You have a wonderful appreciation for how fleeting the superficial rewards are for being thin and an even better appreciation for the truly great ones.

Thanks for the Spark Goodie and for taking the time to write such a lovely complementary blog to the one I wrote this morning.

emoticon emoticon emoticon

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STARRY-EYEDGIRL 2/27/2010 9:57PM

    Yes, the other stuff does go hand in hand with the trivial stuff. You have described the Thin Self so well – an integration of body, spirit and mind, yes indeed, and feeling good is the desire that drives us on, I believe, in every aspect of our lives! Therefore, I especially relate to and agree with, your last paragraph:

'An awareness of the intense potential for pleasure that surrounds each of us all of the time. Which is there for the noticing, there for the taking, there for the experiencing'.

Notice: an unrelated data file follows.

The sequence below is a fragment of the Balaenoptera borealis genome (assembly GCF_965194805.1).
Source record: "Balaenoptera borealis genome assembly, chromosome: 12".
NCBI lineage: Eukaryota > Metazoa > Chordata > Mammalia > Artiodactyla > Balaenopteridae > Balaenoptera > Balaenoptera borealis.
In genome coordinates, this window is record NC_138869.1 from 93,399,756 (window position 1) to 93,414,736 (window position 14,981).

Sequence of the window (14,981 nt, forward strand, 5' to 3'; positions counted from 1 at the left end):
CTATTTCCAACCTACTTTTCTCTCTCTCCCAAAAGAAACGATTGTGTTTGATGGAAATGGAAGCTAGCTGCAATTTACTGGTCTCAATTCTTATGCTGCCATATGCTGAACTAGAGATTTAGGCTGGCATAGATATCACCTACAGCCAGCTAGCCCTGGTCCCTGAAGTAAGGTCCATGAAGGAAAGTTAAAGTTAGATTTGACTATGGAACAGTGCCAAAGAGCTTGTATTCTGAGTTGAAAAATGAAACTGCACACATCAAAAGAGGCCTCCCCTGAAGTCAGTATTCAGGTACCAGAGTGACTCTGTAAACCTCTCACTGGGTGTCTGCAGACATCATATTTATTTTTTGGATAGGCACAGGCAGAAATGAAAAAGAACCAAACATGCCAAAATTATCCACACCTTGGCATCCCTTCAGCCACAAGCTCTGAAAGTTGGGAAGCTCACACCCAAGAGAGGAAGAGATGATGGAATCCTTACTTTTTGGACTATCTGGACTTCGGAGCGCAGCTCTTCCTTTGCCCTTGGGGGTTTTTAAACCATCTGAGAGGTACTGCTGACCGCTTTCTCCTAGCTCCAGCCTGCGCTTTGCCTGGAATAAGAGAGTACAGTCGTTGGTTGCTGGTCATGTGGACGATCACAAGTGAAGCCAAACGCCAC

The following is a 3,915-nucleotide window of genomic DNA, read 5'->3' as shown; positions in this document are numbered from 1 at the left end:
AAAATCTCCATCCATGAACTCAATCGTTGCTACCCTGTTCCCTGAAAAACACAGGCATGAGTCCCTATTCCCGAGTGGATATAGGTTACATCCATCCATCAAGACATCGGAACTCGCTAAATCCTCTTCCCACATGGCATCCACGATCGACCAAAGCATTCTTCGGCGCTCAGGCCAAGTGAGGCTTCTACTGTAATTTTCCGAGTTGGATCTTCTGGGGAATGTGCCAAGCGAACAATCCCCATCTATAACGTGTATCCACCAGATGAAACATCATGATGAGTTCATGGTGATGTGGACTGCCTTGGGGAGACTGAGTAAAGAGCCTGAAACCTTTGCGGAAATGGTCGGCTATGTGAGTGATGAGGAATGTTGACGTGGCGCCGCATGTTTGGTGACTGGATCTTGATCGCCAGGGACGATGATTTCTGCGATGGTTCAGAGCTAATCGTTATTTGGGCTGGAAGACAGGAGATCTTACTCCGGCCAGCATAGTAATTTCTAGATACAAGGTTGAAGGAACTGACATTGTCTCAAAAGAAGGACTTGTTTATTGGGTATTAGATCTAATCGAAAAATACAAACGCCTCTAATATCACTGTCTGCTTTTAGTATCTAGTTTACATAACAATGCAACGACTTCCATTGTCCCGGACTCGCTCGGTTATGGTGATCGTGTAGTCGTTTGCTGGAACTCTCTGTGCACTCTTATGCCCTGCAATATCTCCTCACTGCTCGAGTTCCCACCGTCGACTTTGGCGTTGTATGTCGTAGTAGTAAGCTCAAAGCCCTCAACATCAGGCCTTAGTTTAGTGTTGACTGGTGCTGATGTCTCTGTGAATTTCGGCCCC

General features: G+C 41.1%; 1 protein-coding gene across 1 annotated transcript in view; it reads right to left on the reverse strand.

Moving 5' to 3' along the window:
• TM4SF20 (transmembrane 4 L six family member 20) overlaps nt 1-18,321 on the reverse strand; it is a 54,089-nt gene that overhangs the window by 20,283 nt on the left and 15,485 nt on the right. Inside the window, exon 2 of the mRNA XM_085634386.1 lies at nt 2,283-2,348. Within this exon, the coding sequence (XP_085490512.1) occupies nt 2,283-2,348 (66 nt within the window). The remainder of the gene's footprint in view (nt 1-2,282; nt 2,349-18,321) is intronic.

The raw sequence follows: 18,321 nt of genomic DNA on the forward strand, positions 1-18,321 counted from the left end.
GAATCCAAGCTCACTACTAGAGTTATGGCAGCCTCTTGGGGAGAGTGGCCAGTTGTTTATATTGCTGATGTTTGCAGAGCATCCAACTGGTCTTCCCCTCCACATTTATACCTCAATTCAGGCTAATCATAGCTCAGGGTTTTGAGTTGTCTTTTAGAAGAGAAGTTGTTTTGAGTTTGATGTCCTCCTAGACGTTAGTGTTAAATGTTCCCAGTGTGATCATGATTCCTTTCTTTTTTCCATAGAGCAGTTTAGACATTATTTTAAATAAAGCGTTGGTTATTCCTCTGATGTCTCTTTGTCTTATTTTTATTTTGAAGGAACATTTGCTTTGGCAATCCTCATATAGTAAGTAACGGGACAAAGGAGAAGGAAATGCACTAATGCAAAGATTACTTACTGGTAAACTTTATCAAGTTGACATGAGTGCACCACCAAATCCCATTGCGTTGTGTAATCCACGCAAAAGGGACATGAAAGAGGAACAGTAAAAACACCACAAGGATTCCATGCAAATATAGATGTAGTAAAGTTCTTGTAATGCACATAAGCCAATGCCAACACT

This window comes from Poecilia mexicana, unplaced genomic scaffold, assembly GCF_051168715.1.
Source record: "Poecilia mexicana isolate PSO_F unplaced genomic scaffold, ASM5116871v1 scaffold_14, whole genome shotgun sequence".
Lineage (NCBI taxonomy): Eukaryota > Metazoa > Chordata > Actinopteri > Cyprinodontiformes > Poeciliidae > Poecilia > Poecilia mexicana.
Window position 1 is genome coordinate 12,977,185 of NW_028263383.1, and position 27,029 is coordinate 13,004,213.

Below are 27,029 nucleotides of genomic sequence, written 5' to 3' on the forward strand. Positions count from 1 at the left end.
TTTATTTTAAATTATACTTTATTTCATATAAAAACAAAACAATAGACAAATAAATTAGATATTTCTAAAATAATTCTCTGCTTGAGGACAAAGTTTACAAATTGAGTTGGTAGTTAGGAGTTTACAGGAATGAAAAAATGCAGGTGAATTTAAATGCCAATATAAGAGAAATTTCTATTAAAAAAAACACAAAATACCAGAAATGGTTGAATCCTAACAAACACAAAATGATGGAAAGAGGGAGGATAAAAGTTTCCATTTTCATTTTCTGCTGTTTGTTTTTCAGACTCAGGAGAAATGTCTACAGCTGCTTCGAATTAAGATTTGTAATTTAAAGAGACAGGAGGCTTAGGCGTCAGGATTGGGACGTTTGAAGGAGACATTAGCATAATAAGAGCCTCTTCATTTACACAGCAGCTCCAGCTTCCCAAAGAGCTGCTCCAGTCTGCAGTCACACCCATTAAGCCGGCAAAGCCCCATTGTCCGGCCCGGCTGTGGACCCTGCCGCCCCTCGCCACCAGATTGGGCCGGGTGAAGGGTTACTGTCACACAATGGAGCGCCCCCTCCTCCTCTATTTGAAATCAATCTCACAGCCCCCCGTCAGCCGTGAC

I can’t think of anything more pleasurable, in this moment, than the thought of you, not only aspiring to be a Thin Self, but actually being that fully alive, Thin Self.

What a wonderful blog, Elle, emoticon

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ANNIEONLI 2/27/2010 9:10PM

    Great blog!!! I absolutely loved it!! A job well done! I've thought about many of these things and you put many of my thoughts onto the page for me. I'm sure the other blog has bits and pieces of my mind there as well, but truly, this is spot on for me in the moment, right now. Wonderful.

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ONEKIDSMOM 2/27/2010 8:05PM